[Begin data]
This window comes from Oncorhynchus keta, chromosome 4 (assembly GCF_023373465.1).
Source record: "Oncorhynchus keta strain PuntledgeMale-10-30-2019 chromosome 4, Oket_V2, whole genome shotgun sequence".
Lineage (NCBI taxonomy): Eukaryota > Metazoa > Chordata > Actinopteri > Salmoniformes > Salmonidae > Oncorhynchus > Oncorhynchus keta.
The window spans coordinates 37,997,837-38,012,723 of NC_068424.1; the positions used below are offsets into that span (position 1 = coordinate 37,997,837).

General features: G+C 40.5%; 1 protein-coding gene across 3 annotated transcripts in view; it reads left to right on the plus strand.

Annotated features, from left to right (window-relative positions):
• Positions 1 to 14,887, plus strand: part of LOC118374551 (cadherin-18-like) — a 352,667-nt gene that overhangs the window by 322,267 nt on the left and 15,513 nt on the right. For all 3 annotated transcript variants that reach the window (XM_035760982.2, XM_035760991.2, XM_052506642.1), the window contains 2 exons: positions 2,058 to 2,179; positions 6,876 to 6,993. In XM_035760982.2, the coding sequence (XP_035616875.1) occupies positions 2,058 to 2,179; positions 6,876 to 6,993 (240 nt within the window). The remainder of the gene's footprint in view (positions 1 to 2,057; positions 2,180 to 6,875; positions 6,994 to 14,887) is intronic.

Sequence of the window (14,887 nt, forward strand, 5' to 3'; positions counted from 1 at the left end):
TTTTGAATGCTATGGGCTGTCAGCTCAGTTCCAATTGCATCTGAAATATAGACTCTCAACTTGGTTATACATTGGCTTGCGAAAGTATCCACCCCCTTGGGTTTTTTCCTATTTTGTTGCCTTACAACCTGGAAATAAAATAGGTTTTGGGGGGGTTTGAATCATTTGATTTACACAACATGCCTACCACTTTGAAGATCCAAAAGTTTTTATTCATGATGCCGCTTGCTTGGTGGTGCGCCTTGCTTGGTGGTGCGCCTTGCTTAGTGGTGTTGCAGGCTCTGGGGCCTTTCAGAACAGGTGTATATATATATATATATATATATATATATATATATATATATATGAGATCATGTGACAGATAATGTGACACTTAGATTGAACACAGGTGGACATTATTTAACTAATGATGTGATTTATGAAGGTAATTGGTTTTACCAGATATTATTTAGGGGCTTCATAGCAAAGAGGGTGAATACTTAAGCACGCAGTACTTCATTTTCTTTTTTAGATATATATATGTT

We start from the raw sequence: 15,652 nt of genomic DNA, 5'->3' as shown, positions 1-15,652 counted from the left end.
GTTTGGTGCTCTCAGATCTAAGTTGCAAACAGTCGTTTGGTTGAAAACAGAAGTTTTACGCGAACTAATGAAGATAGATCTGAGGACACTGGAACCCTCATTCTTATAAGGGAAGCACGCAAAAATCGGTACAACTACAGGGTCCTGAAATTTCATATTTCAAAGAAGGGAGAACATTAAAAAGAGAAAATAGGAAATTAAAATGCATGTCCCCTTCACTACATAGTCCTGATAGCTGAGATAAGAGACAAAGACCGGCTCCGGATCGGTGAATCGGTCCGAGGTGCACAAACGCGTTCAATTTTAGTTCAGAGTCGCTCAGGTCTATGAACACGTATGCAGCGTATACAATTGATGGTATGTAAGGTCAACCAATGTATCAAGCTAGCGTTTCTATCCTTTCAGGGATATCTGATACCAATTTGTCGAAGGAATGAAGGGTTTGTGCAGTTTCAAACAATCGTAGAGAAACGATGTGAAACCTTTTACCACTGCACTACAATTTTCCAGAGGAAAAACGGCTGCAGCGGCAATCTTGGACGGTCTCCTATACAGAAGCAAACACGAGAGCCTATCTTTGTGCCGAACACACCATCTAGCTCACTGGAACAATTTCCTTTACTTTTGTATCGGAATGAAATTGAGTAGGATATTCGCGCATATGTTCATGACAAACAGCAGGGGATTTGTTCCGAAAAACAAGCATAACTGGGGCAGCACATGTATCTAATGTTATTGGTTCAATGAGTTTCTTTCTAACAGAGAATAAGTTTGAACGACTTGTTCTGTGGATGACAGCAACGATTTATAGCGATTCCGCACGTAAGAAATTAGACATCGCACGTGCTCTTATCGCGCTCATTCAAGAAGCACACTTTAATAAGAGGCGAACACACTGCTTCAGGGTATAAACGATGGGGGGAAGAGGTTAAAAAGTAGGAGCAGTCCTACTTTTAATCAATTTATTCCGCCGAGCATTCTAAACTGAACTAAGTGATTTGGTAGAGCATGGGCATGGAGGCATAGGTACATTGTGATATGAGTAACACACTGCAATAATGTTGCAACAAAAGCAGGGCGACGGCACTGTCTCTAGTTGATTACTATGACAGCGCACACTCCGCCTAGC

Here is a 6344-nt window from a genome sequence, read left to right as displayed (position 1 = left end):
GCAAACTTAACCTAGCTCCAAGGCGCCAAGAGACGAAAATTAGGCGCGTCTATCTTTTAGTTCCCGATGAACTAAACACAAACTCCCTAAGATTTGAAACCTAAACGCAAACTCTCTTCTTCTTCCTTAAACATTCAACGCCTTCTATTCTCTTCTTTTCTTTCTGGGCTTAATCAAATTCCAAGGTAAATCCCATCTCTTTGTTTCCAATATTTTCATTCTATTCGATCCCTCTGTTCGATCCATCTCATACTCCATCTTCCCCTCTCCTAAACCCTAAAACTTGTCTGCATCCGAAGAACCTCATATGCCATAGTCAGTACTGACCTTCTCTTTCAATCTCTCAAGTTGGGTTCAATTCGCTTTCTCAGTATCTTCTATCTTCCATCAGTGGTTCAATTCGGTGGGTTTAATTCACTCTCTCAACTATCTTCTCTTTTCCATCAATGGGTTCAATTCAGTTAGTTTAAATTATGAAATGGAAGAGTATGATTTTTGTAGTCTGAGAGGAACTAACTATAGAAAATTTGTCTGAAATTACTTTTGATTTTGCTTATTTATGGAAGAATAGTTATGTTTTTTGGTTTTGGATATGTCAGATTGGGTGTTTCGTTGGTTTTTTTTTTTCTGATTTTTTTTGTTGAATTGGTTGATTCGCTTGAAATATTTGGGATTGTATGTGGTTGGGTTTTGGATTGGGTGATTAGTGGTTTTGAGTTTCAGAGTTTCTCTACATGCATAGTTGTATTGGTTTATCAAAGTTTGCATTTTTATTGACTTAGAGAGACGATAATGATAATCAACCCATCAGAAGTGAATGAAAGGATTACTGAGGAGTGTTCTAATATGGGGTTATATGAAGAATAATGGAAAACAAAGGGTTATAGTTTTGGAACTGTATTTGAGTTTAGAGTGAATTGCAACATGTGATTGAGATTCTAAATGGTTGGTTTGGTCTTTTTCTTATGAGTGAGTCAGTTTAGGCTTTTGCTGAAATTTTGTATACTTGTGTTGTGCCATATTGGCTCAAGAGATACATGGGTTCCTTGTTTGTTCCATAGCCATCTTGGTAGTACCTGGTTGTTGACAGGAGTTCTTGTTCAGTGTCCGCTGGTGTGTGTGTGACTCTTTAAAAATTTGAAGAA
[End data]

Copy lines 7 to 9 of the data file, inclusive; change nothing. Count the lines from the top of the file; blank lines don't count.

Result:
• Positions 1 to 14,887, plus strand: part of LOC118374551 (cadherin-18-like) — a 352,667-nt gene that overhangs the window by 322,267 nt on the left and 15,513 nt on the right. For all 3 annotated transcript variants that reach the window (XM_035760982.2, XM_035760991.2, XM_052506642.1), the window contains 2 exons: positions 2,058 to 2,179; positions 6,876 to 6,993. In XM_035760982.2, the coding sequence (XP_035616875.1) occupies positions 2,058 to 2,179; positions 6,876 to 6,993 (240 nt within the window). The remainder of the gene's footprint in view (positions 1 to 2,057; positions 2,180 to 6,875; positions 6,994 to 14,887) is intronic.

Sequence of the window (14,887 nt, forward strand, 5' to 3'; positions counted from 1 at the left end):
TTTTGAATGCTATGGGCTGTCAGCTCAGTTCCAATTGCATCTGAAATATAGACTCTCAACTTGGTTATACATTGGCTTGCGAAAGTATCCACCCCCTTGGGTTTTTTCCTATTTTGTTGCCTTACAACCTGGAAATAAAATAGGTTTTGGGGGGGTTTGAATCATTTGATTTACACAACATGCCTACCACTTTGAAGATCCAAAAGTTTTTATTCATGATGCCGCTTGCTTGGTGGTGCGCCTTGCTTGGTGGTGCGCCTTGCTTAGTGGTGTTGCAGGCTCTGGGGCCTTTCAGAACAGGTGTATATATATATATATATATATATATATATATATATATATATATGAGATCATGTGACAGATAATGTGACACTTAGATTGAACACAGGTGGACATTATTTAACTAATGATGTGATTTATGAAGGTAATTGGTTTTACCAGATATTATTTAGGGGCTTCATAGCAAAGAGGGTGAATACTTAAGCACGCAGTACTTCATTTTCTTTTTTAGATATATATATGTT